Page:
Sample and procedure We used cross-national data from the 2017/2018 HBSC study. This school-based study monitored adolescent health and well-being in several countries across Europe, North America, and the Middle East. The current study included five of
The macro-level country-by-country co-authorship, cross-reference and cross-citation analysis started in our previous paper,1
continues with revealing the cross-national preference stucture of the 36 selected countries. Preference indicators of co-authorship,
cross-reference and cross-citation are defined, presented and discussed. The study revealed that geopolitical location, cultural
relations and language are determining factors in shaping preferences whether in co-authorship, cross-reference or cross-citation.
Areas like Central Europe, Scandinavia, Latin America (supplemented with Spain and Portugal), the Far East or the Australia-New
Zealand-South Africa triad form typical “clusters” with mutually strong preferences towards each other. The USA appears to
have a distinguished role enjoying universal preference, which - in the cross-reference and cross-citation case - is asymmetric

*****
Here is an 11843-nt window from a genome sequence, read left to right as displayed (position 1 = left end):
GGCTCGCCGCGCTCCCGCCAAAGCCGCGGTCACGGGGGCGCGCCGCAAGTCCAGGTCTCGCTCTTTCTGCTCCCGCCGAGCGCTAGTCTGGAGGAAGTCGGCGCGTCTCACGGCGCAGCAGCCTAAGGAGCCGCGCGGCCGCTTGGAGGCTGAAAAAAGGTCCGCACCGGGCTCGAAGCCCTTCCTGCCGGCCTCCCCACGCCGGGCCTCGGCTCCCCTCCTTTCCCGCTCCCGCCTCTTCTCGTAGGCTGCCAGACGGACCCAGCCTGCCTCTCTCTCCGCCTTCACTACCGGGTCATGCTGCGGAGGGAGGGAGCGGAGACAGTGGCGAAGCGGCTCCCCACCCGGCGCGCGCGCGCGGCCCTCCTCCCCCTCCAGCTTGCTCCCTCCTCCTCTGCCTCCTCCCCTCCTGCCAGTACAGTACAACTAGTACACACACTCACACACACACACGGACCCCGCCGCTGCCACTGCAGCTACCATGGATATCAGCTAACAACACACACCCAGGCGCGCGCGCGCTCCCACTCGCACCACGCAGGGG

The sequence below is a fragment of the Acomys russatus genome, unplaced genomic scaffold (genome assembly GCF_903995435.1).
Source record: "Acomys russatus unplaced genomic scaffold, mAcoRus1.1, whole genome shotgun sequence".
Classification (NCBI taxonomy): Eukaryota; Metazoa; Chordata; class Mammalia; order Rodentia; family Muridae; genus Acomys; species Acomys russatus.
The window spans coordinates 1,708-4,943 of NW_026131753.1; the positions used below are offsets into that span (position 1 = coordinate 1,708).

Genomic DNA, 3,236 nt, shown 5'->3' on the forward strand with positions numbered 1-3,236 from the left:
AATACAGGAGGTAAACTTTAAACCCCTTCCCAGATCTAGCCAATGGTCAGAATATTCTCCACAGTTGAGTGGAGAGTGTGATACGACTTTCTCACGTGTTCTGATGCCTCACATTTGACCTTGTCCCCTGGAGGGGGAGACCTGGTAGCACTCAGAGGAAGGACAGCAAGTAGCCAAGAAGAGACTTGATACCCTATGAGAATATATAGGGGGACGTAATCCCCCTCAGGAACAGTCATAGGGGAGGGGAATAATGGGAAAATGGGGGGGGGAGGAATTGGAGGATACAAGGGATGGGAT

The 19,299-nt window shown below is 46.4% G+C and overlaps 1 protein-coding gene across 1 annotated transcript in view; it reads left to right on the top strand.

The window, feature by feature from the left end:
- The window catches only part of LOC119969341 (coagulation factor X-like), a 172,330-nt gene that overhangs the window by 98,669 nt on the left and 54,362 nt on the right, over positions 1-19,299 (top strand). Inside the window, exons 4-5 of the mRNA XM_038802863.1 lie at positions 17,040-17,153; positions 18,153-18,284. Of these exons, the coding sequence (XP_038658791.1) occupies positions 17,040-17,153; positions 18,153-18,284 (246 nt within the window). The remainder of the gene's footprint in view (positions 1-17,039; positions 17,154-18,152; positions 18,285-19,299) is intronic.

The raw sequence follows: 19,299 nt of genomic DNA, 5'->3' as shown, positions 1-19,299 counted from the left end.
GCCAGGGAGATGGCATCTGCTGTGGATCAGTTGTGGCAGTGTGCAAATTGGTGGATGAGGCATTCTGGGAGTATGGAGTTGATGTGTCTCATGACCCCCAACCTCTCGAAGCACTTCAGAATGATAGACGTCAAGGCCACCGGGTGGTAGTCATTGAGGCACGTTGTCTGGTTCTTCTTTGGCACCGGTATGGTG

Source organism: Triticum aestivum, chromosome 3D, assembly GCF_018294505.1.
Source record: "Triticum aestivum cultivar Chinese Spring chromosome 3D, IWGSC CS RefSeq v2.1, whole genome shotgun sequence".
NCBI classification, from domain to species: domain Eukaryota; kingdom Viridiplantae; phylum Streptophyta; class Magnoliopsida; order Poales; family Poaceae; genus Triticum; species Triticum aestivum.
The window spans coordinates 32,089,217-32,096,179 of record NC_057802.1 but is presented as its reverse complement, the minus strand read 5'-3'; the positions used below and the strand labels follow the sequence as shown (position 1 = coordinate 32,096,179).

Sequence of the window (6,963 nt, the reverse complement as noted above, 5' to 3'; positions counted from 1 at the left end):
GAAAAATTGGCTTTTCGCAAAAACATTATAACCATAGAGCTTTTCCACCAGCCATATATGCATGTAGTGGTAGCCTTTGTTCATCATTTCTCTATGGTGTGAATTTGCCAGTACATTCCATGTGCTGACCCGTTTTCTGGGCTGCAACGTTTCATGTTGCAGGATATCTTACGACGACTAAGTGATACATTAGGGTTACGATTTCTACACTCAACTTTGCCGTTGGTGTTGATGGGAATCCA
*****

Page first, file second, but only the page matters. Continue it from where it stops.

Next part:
for the greater part of the countries under study.
In this study, the specialization profiles of eleven countries are compared along two interconnected but distinct dimensions of research, viz. publication output and citation impact in nine subfields of chemistry. The data for comparative analysis were taken from Scientometric Datafiles.1Since raw counts of publications and citations are confounded by the size of the countries and the size of subject fields, cross-national comparison is made, using relative indicators—activity index and attractivity index. The subfields of relative strength and weakness for these countries are identified from the values of these indicators. The similarity structure of specialization profiles of the eleven countries is mapped, using hierarchical cluster analysis and multidimensional scaling. This mapping leads to the representation of chemistry as it is structured by the dynamics of national science policies of these countries.
A new indicator, called thepublication potential, is proposed to measure scientific strength of different countries. The indicator is based onSCI author counts and publication frequency distributions. Not depending on national statistical reports, it avoids the ambiguities of statistical definitions and methods, thereby providing a solid ground for cross-national comparisons. Publication based and statistical survey data for 34 countries are compared and some of the most conspicuous discrepancies are pinpointed.